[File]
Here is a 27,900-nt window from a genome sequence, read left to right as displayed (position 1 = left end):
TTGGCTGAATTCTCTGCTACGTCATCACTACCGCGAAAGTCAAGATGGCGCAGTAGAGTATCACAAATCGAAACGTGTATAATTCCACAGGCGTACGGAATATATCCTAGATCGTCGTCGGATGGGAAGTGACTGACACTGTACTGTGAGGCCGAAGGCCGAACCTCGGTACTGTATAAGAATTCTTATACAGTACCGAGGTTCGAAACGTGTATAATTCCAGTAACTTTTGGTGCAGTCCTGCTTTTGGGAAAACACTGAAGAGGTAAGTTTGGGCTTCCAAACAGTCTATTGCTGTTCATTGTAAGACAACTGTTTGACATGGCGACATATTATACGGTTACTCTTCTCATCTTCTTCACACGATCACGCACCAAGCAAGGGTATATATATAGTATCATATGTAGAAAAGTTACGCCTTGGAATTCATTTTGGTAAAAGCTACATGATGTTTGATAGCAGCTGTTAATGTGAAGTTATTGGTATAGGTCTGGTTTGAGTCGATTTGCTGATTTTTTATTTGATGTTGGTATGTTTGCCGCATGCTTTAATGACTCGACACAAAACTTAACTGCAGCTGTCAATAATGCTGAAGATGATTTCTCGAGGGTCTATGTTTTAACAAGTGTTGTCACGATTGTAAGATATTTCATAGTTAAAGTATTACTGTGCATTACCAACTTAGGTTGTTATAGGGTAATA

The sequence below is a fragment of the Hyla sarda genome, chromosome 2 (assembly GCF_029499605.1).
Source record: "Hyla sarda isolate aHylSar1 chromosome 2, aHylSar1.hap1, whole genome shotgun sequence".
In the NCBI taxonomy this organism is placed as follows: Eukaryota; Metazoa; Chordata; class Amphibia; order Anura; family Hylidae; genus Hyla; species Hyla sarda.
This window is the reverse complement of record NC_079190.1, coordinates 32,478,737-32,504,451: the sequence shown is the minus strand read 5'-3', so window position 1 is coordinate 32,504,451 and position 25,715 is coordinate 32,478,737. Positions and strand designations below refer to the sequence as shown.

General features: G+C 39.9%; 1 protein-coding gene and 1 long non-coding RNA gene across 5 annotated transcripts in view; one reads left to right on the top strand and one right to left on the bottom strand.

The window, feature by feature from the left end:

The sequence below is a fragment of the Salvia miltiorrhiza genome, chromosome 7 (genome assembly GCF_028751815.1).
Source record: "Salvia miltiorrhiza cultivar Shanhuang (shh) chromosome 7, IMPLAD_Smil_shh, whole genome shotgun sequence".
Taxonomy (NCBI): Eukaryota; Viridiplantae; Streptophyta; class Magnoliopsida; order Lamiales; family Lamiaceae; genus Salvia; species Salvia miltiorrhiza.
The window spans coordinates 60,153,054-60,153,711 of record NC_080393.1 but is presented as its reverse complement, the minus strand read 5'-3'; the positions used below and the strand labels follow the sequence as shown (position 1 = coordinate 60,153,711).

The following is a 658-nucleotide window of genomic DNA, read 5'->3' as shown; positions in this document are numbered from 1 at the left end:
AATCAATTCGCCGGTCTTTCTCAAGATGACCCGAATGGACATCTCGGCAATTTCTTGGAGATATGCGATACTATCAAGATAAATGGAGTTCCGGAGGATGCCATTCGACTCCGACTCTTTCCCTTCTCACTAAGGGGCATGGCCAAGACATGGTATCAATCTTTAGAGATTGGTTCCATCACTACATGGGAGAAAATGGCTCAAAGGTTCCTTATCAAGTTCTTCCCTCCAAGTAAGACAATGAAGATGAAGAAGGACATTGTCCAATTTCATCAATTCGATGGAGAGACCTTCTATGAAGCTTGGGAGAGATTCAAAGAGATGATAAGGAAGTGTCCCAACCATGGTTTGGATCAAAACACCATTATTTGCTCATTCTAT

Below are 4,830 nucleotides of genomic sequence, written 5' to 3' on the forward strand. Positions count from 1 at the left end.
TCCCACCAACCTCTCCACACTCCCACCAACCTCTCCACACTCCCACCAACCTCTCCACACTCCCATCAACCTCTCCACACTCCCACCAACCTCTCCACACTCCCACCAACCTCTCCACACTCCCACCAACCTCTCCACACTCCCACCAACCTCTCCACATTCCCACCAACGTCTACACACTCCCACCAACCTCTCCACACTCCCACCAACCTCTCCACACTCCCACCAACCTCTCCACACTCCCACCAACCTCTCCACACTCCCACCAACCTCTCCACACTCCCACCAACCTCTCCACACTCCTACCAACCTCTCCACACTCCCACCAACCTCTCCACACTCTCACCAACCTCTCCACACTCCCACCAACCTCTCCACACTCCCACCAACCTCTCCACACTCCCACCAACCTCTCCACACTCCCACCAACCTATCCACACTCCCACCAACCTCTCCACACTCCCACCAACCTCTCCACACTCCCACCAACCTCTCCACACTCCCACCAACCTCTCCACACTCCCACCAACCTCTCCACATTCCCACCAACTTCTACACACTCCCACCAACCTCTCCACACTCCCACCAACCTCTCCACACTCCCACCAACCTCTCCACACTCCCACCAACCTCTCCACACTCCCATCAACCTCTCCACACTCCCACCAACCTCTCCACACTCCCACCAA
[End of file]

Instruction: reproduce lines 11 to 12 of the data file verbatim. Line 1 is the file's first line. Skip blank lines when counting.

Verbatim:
Taxonomy (NCBI): Eukaryota; Viridiplantae; Streptophyta; class Magnoliopsida; order Lamiales; family Lamiaceae; genus Salvia; species Salvia miltiorrhiza.
The window spans coordinates 60,153,054-60,153,711 of record NC_080393.1 but is presented as its reverse complement, the minus strand read 5'-3'; the positions used below and the strand labels follow the sequence as shown (position 1 = coordinate 60,153,711).